gmol - 2011-10-23

BS logic indeed, and the righteous indignation to the suggestion that 'banksters' didn't break any laws is really deliberately obscures things.

Take a look at the GS settlement on the abacus issue, the BNY Mellon FX case and the recent the Citi settlement. How can people suggest no one is being investigated?

simon666 - 2011-10-23

Just so we are clear, I'm not suggesting the banks are without blame (I despise the banking system as it is). What I am saying is that the logic presented in the video clip is faulty.

Smiley asks why not arrest bankers?

O'Reilly responds the bankers didn't break an laws.

West, on behalf of Smiley, argues O'Reilly is not in a position to make such a statement because no investigation was made to affirm the statement that no bankers broke any laws.

If we agree with West that no investigation has taken place and that no evidence is available exonerating the bankers, then we also do not have evidence suggesting the bankers are in violation of the law (because no investigation establishing evidence of guilt or innocence has taken place).

I think the banks are guilty of fraud in some sense, but from West's argument that does not follow.

gmol - 2011-10-23

[Assuming you read my post before posting]
There hasn't been an investigation on whether or not you ate 12 babies. I am not in a position to say whether you have or not, since no investigation has taken place.

Banking isn't really any different from any other big money sector...successful business is dirty business (here is a secret, all your favorite companies like Google and Apple don't always play nice with the competition or their clients).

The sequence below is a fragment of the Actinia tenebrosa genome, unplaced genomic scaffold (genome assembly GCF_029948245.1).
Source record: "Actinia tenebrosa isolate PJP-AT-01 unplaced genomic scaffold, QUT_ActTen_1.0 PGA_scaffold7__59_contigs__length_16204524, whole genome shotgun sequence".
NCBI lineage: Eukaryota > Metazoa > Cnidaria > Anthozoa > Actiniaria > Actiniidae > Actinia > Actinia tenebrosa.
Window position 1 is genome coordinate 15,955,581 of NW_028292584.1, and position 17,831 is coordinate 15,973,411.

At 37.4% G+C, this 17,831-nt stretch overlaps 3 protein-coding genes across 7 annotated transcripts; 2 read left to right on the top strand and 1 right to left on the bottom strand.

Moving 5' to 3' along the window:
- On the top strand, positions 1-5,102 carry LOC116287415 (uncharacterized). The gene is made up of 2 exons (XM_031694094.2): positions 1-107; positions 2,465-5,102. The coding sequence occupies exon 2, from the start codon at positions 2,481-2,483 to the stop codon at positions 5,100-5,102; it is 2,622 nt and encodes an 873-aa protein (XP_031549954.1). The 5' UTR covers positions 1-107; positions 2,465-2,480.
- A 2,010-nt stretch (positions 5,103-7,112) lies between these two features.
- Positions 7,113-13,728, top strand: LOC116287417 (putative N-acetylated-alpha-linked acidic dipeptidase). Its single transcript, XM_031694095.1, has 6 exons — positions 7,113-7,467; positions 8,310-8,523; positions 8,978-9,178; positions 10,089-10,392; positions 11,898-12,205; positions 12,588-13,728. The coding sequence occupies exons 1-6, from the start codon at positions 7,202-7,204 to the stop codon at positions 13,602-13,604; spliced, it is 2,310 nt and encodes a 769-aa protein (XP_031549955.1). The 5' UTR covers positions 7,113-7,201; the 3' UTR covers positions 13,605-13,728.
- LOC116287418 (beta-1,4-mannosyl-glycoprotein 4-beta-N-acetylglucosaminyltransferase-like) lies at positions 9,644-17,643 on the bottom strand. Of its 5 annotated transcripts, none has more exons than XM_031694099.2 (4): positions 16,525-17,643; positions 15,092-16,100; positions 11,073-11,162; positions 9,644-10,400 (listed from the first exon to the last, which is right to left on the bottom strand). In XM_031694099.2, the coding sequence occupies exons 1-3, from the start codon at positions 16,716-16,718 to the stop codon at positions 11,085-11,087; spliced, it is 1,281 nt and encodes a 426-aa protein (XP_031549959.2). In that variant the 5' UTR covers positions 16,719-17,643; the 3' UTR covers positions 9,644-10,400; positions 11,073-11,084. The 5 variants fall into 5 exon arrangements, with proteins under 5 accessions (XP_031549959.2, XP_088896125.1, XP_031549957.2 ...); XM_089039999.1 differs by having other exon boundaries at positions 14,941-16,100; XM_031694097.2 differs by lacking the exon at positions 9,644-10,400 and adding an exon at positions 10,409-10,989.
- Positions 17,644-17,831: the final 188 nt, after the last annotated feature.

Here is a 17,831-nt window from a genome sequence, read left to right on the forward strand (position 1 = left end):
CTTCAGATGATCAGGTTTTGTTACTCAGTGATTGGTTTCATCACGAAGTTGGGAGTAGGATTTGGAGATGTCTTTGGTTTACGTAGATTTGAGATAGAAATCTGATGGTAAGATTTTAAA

Where there has been evidence of fraud, investigations have been performed, lawsuits have been filed and in many cases (which I cite above, I can easily cite more) settled. I am not sure where anyone gets off saying that there have been no investigations.

pineapplejuicer - 2011-10-23

People this is a very simple issue: if you agree with bill o'reilly then you are a splotchy, jowly, awful person.

simon666 - 2011-10-23

gmol: didn't see your post that appeared before my last. Was responding because other comments seemed to go off in another direction suggesting a position I do not support.

jangbones - 2011-10-23

With the state of American discourse, does anyone seriously think this country has a positive future?

I do not.

takewithfood - 2011-10-24

Me neither.

Void 71 - 2011-10-23

How could they break laws that didn't exist? What little Wall Street regulation existed prior to 1980 was erased under Reagan, Bush and Clinton. The argument shouldn't be that the bankers BREAK the law. It should be that they have the power to ERASE the law and prevent new regulation from taking effect.

bopeton - 2011-10-23

Did I miss the part where banks broke some laws? I hate to agree with Bill ever, on anything, but...